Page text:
Filtration needs to be good enough to keep the water quality up, but shouldn’t have lots of flow. For my Redeye Puffer, I use a Fluval 207 (I have written more about Fluval filters in this article). Low flow is extremely important in a Redeye Puffer aquarium. If the flow is too high the puffer will be stressed and may not settle and may refuse to eat.
Be aware, Redeye Puffers are intolerant of poor water quality, so regular water changes are a must!
Redeye Puffer Behavior In The Aquarium
Redeye Puffers are best kept alone, or if the tank is large enough, in a group with their own kind. Redeye Puffers will take a bite out of almost all tank mates and will certainly eat smaller fish when given the chance.
If you are planning to keep a group of Redeye Puffers together, ensure the aquarium is large enough and there are sufficient hiding places and ‘line of sight’ blocks.
Redeye Puffer Tank Mates
As mentioned above, this fish is best kept as a single specimen in an aquarium on its own, or with another Redeye Puffer, which is the opposite sex.
This fish will almost certainly attack and kill any other fish placed in the same aquarium as it. Redeye Puffers are territorial and aggressive, making them a poor choice of tank mate for any other fish.
If you were to attempt to keep other fish with a Redeye Puffer, ample space should be provided, allowing the Redeye Puffers to claim a territory, and any tank mates should be very quick swimmers, such as danios, rasboras, or barbs.
What Do Redeye Puffers Eat?
Like so many other pufferfish, the Redeye Puffer needs to eat shelled foods in order to keep its teeth short and sharp. Failure to feed sufficient shelled foods can lead to their teeth growing so long they can no longer eat.
I found my Redeye Puffer would readily accept snails, small crabs, chopped earthworms, mealworms, and bloodworms. I tried my Redeye Puffer on pellets and dried foods, but he never took them.
Young Redeye Puffers will need feeding every other day. As they grow, they need feeding less often. A young adult may only need feeding every 3 or 4 days and a full-grown adult once a week to every 10 days.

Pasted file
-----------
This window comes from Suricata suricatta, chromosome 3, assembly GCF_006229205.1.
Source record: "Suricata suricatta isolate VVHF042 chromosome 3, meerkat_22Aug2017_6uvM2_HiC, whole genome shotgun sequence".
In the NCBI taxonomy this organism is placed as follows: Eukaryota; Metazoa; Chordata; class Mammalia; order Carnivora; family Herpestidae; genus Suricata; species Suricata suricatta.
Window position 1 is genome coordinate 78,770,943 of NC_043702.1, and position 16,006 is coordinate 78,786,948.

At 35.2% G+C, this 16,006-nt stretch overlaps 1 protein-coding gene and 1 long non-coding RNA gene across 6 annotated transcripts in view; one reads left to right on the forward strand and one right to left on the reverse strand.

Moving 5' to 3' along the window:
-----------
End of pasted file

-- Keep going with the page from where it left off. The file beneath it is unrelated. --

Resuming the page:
The list of foods I would recommend offering to your Redeye Puffer includes;
Any food which is not eaten quickly by the Redeye Puffer should be removed from the aquarium before it has a chance to break down and affect water quality. Uneaten food quickly rots in an aquarium and may cause an ammonia spike, which will no doubt affect your Redeye Puffer.
Redeye Puffer will not accept dry foods such as flakes or pellets, so don’t waste your time trying to feed them to your puffer.
Sexing Redeye Pufferfish
Not all pufferfish are sexually dimorphic (meaning you can tell males from females). Luckily, we can tell males from females just by looking at the Redeye Puffer.
Assuming the fish are mature, male Redeye pufferfish are slightly larger than females and have more or less solid gray coloration across their backs and upper bodies. Females on the other hand tend to have a mottled gray pattern across the same areas.
Male Redeye Puffers show a red line on their bellies, although this is often only visible during spawning.
Males can also be distinguished from females because they have well-developed dorsal and ventral keels on their bodies. During both courtship and threat displays, these fins are used to display dominance.
Breeding Redeye Puffers In Captivity
Redeye Puffers are one of the few species of pufferfish which is occasionally bred in captivity.
However, breeding the Redeye Puffer can often prove a challenge to the home aquarist, not least because just having a male and female Redeye Puffer sometimes isn’t enough, the pair have to also be compatible, otherwise, they will not spawn